“Beauty’s dead!” Bobby sobs. (Terrible acting, Melanie thinks, but she won’t write it until later.) Poor Beauty, murdered by cannibals; the family’s other dog is Beast.
“Touch it,” he says.
“It’s a horror film. You’re supposed to scream.”
She was only eleven when her father brought her to see Deep Throat in Times Square. The cashier gave him a look—no kids allowed, buddy—but it was the kind of theater where a twenty-dollar bill opened any door. He’d brought along some comic books and a bag of M&Ms to keep her occupied. They sat in the far corner of the last aisle, and when the movie started, her father told her to take off her glasses so she wouldn’t see the screen.
“This movie isn’t for little girls,” he said. “Don’t tell Mom, okay?”
From the French New Wave critics, she learned about negative space, how sometimes the spaces around and between the central image can hold greater meaning than the image itself. She’s trained her eye to focus on the mise en scene.
“Slower. Go slower,” he says.
Melanie notices how neatly the dishes are stacked in the sink amidst the clutter and disorder of the trailer. Wes Craven is telling us something about the rigidity of the family structure. How it’s a bulwark against the feral chaos of the world.
She likes that phrase, feral chaos. She’ll write it in her notebook, once her hands are free.
“Slower. Go slower … good,” he says.
The usher walks down the aisle, sees what’s happening, sees what she’s doing, and keeps walking. On the screen, the mustached guy, Doug, runs screaming in the dark.
“Why are you doing this?” Doug shouts. “Damn you! Give me back my baby.”
Darkness overwhelms the screen as the image of Doug grows smaller, the light draining to a pinhole, leaving Doug suspended in nothingness, a black void. Negative space.
Her eyes never leave the screen. She thinks about the use of ambient sound to heighten suspense. Later she’ll write five pages about it, about other things, too, like the ambient sound of his breath when he comes.
She was thirteen the first time her father watched her take a shower. The bathroom lock was busted, of course, had been for years. Their clear plastic shower curtain transparent, he could see everything, but all he did was talk about movies—Monte Hellman’s Two-Lane Blacktop on the Late Show the previous night. Mostly a road movie, but it had a lot to say about America, he said, staring at the fogged mirror, slapping his face with Aqua Velva.
“Mayday! Mayday! We are stranded and in need of help. Do you copy?” the eldest daughter says in a flat, almost bored tone. The CB crackles; they hear heavy breathing, one of the cannibals panting on the other end. Help isn’t coming.
“Don’t stop,” he says. Melanie recognizes the aftershave, cheap Aqua Velva, only a buck ninety-nine at the local pharmacy. She has yet to really see him, Mr. London Fog, her eyes on the screen, always the screen, the family packed tightly in the dingy wood-paneled trailer in the middle of nowhere, the slow, high-pitched music pushing dread.
When he comes, she feels the spasms through the tips of her fingers, his mess squirting onto the thigh of her back-to-school jeans. Thankfully her notebook is protected, tucked inside her purse. With slow, tender strokes, he uses the flap of his raincoat to wipe the cum from her jeans. Next time, she decides, she’ll bring along a knife.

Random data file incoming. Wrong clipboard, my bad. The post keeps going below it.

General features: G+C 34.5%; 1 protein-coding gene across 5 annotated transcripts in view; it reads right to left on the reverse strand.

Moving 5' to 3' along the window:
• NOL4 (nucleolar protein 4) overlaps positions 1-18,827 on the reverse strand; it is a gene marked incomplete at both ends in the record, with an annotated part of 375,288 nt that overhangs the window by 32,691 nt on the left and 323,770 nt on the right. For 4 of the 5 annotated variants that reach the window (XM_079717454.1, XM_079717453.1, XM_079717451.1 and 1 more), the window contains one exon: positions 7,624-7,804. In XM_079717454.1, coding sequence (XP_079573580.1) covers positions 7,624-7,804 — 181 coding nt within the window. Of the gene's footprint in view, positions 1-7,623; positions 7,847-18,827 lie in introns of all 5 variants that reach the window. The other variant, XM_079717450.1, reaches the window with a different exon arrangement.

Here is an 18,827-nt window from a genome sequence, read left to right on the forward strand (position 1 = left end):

He came into her room at night, too; she could hear him breathing in the dark, heard the jangle of the coins in his pocket and the careful descent of a zipper. She remained still as a corpse and focused on the ceiling, on the window shade, the posters of Bogdanovich and Varda. The negative spaces.
For Christmas he bought her a television, a 20-inch Magnavox with a rabbit-ears antenna. Some nights he climbed into her bed in just his boxers and watched whatever film played after Johnny Carson. Sometimes she feigned sleep, and sometimes she stopped pretending; she’d put on her glasses and watch the movie with him. It was part of her education, how she saw so many classics at such a young age. A Touch of Evil. The Third Man. Kiss Me Deadly.
He didn’t always touch himself. Sometimes he just watched the movie, offered comments about the acting, the set design, the cinematography. His knowledge always impressed her; she never tired of listening. When the Late Show ended, he kissed her forehead, tucked in the covers, and whispered “Goodnight.” In the morning, a five-dollar bill sat on her desk next to her bookbag. Movie money.
Toward the film’s climax, the baby’s father wrestles with one of the cannibals while the baby lies crying in the hills. The message is clear: to survive, the hero must surpass the villain’s brutality, a trope Melanie loathes. Maybe someday she’ll write about it for her dissertation. The Hills Have Eyes and the Reification of the Capitalist Ethos. She wonders if he even likes movies, the man in the raincoat. Does he notice how the jagged rock landscape reflects the fissures in the nuclear family? Can he appreciate what Craven has done, hiding an art film within the restrictive conventions of exploitation horror? She and her father can talk movies for hours on end, sharing insights on the editing, the sound design, and the mise en scene. Mr. London Fog only wants her to stroke it.
“Faster,” he says. By now it’s a ritual, Wednesdays at 2 p.m. at the Regal. She never looks at his face. For all she knows he could be her father. The knife never leaves her purse.
On the bus ride home, she takes out her notebook, tries to decode the cultural signifiers, decipher what it all really means.